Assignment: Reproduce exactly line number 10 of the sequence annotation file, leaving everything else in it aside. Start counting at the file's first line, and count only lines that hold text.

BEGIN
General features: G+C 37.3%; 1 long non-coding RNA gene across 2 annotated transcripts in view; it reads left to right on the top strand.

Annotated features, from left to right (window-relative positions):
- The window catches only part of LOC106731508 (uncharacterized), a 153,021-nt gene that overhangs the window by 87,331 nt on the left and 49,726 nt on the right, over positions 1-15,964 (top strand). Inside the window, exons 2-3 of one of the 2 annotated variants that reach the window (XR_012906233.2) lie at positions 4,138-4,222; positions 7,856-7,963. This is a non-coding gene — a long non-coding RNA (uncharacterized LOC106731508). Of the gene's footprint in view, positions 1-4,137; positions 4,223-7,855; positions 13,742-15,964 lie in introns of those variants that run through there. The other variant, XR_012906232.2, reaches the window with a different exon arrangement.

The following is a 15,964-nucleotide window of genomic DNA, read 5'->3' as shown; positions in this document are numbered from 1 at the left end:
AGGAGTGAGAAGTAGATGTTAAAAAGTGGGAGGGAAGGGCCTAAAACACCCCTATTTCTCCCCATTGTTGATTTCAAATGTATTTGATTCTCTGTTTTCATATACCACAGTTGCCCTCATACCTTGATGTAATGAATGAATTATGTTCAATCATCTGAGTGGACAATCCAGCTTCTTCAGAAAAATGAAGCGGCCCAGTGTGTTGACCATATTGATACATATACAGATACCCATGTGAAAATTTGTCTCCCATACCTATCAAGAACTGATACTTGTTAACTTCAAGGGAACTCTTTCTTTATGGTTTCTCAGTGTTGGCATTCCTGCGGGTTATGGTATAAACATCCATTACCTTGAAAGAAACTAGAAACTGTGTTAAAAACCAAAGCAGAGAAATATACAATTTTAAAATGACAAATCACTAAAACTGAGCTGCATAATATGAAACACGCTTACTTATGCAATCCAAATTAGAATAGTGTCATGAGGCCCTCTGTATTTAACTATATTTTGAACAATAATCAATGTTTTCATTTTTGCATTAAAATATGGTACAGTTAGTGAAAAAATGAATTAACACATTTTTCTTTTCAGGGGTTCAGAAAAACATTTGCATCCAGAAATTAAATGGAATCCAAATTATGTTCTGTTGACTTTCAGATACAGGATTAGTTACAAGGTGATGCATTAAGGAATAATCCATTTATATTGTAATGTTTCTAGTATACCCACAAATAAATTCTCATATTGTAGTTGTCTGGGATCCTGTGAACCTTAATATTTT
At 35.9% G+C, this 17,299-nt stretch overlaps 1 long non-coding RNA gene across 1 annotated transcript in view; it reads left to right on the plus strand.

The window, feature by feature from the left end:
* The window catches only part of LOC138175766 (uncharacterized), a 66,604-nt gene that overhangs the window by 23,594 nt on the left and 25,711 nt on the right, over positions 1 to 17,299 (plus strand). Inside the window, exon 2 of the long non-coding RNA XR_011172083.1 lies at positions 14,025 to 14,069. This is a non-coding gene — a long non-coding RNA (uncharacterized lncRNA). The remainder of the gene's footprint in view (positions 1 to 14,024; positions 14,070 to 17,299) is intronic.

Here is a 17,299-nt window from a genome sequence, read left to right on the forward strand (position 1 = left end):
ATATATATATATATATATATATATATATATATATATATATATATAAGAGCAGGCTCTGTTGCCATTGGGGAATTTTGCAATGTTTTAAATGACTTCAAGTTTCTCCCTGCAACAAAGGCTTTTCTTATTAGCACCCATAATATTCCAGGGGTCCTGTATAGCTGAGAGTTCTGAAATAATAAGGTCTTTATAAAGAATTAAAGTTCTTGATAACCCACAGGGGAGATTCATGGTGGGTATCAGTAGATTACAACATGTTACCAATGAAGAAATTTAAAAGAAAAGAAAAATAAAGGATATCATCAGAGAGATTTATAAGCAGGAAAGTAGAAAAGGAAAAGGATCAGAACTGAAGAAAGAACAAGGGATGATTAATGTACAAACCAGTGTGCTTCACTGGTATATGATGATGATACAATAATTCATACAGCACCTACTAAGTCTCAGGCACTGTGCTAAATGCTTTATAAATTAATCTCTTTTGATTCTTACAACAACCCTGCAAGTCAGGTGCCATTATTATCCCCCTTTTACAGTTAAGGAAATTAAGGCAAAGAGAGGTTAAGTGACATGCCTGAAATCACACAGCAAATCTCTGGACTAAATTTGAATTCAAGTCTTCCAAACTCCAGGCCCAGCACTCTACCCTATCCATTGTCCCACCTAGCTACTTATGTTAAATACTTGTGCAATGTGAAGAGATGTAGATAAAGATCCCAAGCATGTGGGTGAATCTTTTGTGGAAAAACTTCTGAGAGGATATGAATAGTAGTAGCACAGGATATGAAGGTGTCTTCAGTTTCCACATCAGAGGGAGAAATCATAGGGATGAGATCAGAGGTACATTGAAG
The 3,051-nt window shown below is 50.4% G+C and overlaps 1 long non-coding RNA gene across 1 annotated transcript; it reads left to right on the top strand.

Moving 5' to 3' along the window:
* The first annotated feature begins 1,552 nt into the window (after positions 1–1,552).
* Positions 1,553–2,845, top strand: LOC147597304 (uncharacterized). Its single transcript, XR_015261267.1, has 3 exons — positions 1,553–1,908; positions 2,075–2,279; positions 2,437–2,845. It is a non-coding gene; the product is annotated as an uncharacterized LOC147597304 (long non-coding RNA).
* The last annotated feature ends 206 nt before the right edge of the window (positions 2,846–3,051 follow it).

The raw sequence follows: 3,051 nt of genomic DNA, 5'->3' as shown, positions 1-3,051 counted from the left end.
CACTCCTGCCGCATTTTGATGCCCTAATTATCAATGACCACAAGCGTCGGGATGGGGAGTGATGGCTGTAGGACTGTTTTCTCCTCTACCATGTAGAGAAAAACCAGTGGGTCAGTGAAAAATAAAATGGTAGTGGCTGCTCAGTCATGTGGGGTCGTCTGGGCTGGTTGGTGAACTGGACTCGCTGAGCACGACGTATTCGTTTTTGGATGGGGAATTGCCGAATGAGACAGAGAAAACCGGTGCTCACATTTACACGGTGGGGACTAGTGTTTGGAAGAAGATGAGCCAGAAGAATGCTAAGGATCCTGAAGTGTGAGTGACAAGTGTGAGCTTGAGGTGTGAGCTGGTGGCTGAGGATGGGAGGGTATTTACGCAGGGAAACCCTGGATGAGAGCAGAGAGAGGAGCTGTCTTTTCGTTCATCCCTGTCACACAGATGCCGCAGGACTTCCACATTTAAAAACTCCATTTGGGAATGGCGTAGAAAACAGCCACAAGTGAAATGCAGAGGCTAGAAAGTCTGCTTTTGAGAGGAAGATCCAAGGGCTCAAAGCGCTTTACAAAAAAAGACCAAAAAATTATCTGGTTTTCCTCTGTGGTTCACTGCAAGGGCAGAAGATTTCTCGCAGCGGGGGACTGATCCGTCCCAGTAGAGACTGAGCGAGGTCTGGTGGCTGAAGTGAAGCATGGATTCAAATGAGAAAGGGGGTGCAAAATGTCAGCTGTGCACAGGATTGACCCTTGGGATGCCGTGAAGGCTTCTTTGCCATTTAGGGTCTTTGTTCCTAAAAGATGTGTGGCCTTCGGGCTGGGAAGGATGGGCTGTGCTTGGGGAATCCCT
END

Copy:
ATATATATATATATATATATATATATATATATATATATATATATAAGAGCAGGCTCTGTTGCCATTGGGGAATTTTGCAATGTTTTAAATGACTTCAAGTTTCTCCCTGCAACAAAGGCTTTTCTTATTAGCACCCATAATATTCCAGGGGTCCTGTATAGCTGAGAGTTCTGAAATAATAAGGTCTTTATAAAGAATTAAAGTTCTTGATAACCCACAGGGGAGATTCATGGTGGGTATCAGTAGATTACAACATGTTACCAATGAAGAAATTTAAAAGAAAAGAAAAATAAAGGATATCATCAGAGAGATTTATAAGCAGGAAAGTAGAAAAGGAAAAGGATCAGAACTGAAGAAAGAACAAGGGATGATTAATGTACAAACCAGTGTGCTTCACTGGTATATGATGATGATACAATAATTCATACAGCACCTACTAAGTCTCAGGCACTGTGCTAAATGCTTTATAAATTAATCTCTTTTGATTCTTACAACAACCCTGCAAGTCAGGTGCCATTATTATCCCCCTTTTACAGTTAAGGAAATTAAGGCAAAGAGAGGTTAAGTGACATGCCTGAAATCACACAGCAAATCTCTGGACTAAATTTGAATTCAAGTCTTCCAAACTCCAGGCCCAGCACTCTACCCTATCCATTGTCCCACCTAGCTACTTATGTTAAATACTTGTGCAATGTGAAGAGATGTAGATAAAGATCCCAAGCATGTGGGTGAATCTTTTGTGGAAAAACTTCTGAGAGGATATGAATAGTAGTAGCACAGGATATGAAGGTGTCTTCAGTTTCCACATCAGAGGGAGAAATCATAGGGATGAGATCAGAGGTACATTGAAG